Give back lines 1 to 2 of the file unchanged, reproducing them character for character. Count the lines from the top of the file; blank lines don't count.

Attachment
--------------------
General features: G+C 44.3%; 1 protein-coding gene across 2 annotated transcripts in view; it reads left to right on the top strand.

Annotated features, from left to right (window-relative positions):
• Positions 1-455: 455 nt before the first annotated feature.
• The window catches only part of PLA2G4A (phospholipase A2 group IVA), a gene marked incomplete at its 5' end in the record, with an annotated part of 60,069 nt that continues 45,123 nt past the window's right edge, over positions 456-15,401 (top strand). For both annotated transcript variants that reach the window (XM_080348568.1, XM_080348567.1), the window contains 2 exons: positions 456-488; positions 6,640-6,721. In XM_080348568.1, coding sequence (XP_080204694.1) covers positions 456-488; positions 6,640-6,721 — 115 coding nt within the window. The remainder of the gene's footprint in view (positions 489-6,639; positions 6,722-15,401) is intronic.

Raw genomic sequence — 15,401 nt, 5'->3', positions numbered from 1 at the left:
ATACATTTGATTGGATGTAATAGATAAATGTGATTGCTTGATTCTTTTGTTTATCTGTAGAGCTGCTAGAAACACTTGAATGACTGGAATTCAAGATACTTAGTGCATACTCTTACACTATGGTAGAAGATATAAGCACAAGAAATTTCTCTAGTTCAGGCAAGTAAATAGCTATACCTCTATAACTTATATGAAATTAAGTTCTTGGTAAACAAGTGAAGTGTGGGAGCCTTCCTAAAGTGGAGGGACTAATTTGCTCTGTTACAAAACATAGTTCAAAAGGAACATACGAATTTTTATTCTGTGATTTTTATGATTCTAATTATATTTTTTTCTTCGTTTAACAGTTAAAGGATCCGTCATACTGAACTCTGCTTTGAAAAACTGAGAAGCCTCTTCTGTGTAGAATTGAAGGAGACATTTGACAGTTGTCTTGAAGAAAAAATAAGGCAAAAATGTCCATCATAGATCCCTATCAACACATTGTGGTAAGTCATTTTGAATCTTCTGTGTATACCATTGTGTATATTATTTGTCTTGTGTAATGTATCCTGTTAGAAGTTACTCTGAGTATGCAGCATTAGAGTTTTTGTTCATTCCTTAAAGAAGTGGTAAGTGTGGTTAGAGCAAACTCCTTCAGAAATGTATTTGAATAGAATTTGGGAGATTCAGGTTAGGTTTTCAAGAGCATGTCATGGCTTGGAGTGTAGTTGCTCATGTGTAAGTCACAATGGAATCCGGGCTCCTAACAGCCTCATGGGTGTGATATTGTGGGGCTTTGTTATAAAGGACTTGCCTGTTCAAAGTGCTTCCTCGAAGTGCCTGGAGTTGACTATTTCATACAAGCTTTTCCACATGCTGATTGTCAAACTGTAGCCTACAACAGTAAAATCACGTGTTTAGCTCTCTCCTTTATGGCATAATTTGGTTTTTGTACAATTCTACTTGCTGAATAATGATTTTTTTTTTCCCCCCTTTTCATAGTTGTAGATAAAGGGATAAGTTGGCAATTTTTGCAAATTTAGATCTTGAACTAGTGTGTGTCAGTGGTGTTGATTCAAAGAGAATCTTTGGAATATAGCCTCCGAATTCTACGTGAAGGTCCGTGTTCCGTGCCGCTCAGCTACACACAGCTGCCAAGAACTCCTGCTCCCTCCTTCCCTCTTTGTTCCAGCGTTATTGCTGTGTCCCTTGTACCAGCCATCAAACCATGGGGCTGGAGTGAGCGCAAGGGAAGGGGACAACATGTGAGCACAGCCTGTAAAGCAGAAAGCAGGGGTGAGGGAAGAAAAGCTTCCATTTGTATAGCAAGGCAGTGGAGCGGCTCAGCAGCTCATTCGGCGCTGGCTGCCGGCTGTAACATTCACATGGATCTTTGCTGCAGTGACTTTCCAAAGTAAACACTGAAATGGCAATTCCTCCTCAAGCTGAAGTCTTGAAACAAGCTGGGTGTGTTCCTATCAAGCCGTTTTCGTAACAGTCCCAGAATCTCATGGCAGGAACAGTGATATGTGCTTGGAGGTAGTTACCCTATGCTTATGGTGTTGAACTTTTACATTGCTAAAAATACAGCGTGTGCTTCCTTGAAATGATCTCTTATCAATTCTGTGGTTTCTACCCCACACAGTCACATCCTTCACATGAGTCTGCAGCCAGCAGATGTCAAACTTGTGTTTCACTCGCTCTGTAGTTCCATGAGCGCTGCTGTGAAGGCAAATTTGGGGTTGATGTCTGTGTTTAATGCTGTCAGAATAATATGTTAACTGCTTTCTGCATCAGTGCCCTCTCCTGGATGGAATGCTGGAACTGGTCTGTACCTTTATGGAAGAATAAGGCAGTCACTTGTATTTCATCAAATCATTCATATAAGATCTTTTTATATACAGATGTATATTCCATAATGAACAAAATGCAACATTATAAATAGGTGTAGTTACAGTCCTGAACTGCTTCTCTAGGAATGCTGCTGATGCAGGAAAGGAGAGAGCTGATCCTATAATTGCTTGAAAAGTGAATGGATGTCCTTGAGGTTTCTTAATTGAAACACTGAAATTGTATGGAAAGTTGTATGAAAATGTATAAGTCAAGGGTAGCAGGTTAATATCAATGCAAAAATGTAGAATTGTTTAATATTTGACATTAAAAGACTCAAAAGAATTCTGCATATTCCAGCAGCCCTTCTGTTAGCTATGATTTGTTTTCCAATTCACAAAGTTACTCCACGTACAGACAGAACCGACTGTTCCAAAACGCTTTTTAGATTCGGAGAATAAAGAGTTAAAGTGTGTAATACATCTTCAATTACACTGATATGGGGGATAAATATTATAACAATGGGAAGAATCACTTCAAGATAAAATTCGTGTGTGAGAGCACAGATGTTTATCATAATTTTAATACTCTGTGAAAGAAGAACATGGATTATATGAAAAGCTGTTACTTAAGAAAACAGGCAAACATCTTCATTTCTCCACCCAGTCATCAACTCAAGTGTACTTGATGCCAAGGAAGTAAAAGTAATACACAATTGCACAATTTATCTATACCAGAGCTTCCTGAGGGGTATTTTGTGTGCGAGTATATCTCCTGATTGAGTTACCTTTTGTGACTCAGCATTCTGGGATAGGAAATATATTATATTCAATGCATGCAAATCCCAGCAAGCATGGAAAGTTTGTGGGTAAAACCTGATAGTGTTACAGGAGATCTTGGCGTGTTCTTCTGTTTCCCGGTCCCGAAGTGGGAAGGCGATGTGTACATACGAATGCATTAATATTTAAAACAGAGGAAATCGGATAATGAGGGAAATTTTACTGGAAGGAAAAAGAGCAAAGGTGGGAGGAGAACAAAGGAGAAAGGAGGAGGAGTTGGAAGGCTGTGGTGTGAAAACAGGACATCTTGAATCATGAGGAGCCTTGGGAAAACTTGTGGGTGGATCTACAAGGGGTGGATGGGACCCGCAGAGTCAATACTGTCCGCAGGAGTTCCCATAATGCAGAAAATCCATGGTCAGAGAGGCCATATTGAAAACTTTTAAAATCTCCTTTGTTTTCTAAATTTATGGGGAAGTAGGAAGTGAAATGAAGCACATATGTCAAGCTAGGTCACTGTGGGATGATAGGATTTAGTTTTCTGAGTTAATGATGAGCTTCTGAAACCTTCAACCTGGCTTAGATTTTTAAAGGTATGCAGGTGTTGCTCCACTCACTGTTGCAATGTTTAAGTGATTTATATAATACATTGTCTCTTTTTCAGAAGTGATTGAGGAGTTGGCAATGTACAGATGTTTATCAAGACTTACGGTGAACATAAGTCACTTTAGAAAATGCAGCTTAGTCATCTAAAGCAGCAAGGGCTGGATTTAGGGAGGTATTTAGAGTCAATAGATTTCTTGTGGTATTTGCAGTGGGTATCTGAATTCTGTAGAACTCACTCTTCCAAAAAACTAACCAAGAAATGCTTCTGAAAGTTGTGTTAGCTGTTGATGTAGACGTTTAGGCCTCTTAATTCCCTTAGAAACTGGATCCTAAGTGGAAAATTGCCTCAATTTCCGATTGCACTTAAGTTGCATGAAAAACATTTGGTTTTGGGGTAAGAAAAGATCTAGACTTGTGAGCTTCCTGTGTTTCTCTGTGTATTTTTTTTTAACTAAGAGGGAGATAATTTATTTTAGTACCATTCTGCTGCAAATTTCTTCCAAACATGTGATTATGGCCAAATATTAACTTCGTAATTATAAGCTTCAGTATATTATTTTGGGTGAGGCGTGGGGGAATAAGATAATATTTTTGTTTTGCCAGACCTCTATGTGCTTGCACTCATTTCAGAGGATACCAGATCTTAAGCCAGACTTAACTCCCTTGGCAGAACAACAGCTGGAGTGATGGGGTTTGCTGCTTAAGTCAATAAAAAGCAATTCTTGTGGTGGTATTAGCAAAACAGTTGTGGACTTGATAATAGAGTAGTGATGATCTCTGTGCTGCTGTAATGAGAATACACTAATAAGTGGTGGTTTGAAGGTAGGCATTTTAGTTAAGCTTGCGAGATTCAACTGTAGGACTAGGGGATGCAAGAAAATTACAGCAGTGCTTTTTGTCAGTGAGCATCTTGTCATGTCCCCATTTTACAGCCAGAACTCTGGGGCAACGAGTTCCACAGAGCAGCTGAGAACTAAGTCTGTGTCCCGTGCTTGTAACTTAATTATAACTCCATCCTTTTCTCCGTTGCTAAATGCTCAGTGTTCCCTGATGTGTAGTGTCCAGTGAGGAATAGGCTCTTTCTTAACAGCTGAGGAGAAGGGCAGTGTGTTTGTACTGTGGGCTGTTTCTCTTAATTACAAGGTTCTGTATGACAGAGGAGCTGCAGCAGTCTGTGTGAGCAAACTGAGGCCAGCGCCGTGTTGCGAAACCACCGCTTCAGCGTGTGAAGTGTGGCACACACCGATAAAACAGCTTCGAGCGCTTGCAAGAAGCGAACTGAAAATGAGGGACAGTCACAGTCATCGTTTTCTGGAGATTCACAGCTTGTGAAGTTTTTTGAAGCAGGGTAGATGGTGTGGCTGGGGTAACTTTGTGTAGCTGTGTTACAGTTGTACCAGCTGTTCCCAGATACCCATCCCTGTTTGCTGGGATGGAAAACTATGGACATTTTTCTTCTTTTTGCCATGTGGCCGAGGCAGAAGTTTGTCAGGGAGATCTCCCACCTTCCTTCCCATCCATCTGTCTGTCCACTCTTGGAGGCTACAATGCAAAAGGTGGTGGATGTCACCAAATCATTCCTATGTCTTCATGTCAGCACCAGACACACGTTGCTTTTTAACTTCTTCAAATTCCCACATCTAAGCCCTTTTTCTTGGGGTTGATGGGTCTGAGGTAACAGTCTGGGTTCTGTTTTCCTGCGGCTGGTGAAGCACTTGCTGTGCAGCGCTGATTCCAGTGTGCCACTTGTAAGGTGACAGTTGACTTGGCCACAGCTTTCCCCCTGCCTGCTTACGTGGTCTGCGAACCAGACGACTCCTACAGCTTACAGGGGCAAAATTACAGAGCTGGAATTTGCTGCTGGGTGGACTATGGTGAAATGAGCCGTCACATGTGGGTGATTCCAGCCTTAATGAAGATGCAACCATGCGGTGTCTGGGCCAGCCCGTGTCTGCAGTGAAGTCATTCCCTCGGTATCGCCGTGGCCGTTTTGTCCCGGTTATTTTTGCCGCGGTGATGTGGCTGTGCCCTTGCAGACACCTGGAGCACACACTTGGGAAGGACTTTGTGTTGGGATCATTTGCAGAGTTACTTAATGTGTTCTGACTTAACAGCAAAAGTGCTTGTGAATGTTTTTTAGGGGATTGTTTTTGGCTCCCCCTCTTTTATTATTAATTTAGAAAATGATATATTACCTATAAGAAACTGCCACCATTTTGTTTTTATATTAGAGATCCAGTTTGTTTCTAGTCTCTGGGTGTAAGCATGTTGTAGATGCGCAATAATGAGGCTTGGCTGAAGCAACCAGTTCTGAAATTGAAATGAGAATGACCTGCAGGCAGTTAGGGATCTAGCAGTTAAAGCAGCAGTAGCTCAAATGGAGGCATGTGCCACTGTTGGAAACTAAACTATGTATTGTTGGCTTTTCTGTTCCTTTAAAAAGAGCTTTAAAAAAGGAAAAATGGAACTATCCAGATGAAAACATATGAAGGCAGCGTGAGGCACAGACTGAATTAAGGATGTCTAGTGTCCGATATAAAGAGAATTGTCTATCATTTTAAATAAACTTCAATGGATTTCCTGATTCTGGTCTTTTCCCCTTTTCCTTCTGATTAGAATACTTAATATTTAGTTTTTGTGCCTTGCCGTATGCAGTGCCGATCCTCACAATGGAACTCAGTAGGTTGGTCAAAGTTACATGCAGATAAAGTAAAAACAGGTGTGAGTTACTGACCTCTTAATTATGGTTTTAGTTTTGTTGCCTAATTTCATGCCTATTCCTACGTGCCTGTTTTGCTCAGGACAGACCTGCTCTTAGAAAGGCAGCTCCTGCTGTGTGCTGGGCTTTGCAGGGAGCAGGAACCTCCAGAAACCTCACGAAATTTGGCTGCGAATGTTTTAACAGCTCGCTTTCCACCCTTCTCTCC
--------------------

General features: G+C 44.3%; 1 protein-coding gene across 2 annotated transcripts in view; it reads left to right on the top strand.

Annotated features, from left to right (window-relative positions):